[THE INVESTOR] DAYLI Partners CEO Lee Seung-ho reckons a sea change in the local biotechnology industry and is gearing up to reap huge profits from the fast-growing segment.
“I haven’t seen this kind of momentum for over 50 years in the country’s biotech and pharmaceutical industry,” the venture capital firm’s CEO said in a recent interview with The Investor.
DAYLI Partners CEO Lee Seung-ho
“Conglomerates are making heavy investments which is driving professionals educated overseas to return home with fresh ideas to create a sound startup ecosystem coupled with the government’s policy support.”
Lee, who was arguably the most well known biotech analyst in the nation with 10 years of experience, took the helm in May when the company decided to shift its investment focus from fintech to life science sector.
Its overhaul came as Korean biotech companies are attracting interest as some of them are making tangible results here and overseas with a series of license-out deals and the development of biosimilars, gaining access to capital from VCs and the public.
“There are concerns that the valuation of biotech stocks got too frothy. But I expect unlisted firms will yield further growth with their innovative pipelines with access to huge VC funding,” Lee said.
He said the valuation of Korean biotech firms’ pipelines will boost as they match up with global research and development trends that are evolving into more complex and high-technology sectors such as cell gene therapies and tissue engineering.
Seeking to make bets on such companies, Lee has formed a team with six investment associates who worked as health care-focused fund managers and VCs. “Deep understanding about the sector enables us to make quick decisions while a strong network is giving us an upper hand in deal sourcing,” he said.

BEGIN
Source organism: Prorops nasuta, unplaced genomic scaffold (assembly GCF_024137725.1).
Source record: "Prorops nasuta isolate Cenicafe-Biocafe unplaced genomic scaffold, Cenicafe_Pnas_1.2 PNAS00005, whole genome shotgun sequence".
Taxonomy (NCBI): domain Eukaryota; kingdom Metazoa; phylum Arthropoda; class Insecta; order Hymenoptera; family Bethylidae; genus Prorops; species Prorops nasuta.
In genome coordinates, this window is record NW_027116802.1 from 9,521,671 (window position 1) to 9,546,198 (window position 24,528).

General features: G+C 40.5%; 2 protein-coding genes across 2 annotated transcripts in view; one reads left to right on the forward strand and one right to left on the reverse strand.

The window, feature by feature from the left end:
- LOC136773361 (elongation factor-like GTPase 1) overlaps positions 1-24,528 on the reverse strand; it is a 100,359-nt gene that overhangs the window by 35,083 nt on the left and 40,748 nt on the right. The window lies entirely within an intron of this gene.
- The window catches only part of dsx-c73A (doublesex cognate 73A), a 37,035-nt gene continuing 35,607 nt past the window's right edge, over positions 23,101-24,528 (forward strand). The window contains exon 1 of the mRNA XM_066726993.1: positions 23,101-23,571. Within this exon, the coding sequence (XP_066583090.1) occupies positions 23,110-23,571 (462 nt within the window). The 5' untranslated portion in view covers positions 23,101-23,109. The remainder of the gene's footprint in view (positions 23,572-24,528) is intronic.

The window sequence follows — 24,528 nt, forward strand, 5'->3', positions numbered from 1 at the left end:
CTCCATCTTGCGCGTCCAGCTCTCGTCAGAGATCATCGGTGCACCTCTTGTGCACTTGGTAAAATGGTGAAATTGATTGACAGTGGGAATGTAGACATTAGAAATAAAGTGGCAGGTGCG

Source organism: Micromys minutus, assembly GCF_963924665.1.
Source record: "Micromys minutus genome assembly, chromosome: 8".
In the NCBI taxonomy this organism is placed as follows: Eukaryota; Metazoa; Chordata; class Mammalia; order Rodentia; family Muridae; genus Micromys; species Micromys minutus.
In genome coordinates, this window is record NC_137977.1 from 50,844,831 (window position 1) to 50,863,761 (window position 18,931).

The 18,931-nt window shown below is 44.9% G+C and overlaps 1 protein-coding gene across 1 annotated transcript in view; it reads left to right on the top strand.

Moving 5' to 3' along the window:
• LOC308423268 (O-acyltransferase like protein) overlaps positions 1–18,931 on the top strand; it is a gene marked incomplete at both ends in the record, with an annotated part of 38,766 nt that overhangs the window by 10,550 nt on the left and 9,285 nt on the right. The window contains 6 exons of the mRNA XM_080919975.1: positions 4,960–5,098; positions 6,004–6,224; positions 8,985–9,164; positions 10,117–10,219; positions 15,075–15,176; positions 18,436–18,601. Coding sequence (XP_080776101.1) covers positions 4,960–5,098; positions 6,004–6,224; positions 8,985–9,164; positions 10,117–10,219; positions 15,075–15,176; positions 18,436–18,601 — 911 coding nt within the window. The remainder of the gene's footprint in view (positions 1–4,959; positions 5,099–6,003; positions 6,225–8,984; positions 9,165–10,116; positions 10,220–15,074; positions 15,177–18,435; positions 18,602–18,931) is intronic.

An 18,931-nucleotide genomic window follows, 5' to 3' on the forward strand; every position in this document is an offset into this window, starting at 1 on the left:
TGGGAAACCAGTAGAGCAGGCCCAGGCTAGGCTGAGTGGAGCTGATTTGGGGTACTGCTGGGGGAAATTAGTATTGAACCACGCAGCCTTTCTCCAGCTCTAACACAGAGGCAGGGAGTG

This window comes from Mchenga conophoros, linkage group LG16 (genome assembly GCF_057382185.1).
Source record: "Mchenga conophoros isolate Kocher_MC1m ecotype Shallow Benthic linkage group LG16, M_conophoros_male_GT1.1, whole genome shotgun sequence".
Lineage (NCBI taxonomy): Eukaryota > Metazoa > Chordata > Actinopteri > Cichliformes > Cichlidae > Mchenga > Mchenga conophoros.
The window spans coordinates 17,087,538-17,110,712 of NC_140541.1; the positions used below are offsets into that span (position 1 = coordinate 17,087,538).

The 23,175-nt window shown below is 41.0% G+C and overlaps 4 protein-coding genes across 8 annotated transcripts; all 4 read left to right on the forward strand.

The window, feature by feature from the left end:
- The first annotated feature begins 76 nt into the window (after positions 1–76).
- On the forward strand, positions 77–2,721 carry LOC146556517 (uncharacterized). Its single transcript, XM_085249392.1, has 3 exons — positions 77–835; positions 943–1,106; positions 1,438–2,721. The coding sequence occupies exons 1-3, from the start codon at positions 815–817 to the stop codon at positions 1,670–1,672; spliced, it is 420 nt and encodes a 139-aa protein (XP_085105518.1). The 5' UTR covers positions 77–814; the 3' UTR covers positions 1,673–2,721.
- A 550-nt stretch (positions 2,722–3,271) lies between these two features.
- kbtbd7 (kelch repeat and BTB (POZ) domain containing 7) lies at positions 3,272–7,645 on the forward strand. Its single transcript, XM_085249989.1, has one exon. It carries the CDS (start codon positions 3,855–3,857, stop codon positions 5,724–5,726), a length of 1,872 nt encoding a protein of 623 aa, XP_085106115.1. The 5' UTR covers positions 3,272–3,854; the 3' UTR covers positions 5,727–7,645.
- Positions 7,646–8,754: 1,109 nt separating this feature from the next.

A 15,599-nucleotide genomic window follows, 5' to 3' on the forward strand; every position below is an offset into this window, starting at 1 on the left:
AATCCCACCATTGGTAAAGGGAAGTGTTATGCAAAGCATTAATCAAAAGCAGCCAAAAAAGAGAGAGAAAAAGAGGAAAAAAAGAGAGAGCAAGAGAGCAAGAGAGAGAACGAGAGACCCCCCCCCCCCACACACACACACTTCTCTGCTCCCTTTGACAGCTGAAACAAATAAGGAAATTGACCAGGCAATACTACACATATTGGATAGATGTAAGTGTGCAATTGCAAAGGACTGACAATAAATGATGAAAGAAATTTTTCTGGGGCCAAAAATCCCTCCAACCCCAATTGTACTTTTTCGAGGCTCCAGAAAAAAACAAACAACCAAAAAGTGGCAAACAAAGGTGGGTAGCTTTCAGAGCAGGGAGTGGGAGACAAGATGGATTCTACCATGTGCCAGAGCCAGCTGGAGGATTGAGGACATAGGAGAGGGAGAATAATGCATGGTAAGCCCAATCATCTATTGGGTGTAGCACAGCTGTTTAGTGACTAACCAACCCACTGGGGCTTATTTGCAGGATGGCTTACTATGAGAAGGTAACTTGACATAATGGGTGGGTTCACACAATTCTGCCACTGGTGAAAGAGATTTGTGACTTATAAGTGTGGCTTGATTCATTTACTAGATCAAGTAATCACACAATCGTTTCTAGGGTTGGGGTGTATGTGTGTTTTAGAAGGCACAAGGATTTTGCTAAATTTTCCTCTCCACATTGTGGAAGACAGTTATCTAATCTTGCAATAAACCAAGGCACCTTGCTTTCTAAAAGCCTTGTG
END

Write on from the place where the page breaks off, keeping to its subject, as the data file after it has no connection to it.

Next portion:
From a humble beginning of 9 billion won (US$7.96 million) in total assets under management, DAYLI Partners have raised 46 billion won through two fundraising rounds in four months.
The firm launched DAYLI Empowering Bio HealthcareⅠ in August, raising capital from high-net worth individuals such as owners of local pharma firms, to deploy some 30 billion won to 11 startups in diagnostics, medical devices and new drug developers from Series A funding to late-stage investments.
The portfolio firms include Tomocube, which developed holotomographic microscopy -- a new tool that enables label-free live cell imaging. “I was thrilled when Tomocube was pitching to us. You can say that the company made me become a VC,” Lee said.
The second fund was dedicated to Y-Biologics which he calls “a company that meets global trends,” as it focuses on antibody therapeutics in cancer, autoimmune diseases, and metabolic disease.
Lee and his team have named the fund after US biotech giant Genentech’s co-founder Robert Swanson in hopes of replicating what the American VC did to form a biotech business.
“We plan to play roles beyond a VC firm like being an accelerator and private equity fund,” he said.
By Park Han-na (firstname.lastname@example.org)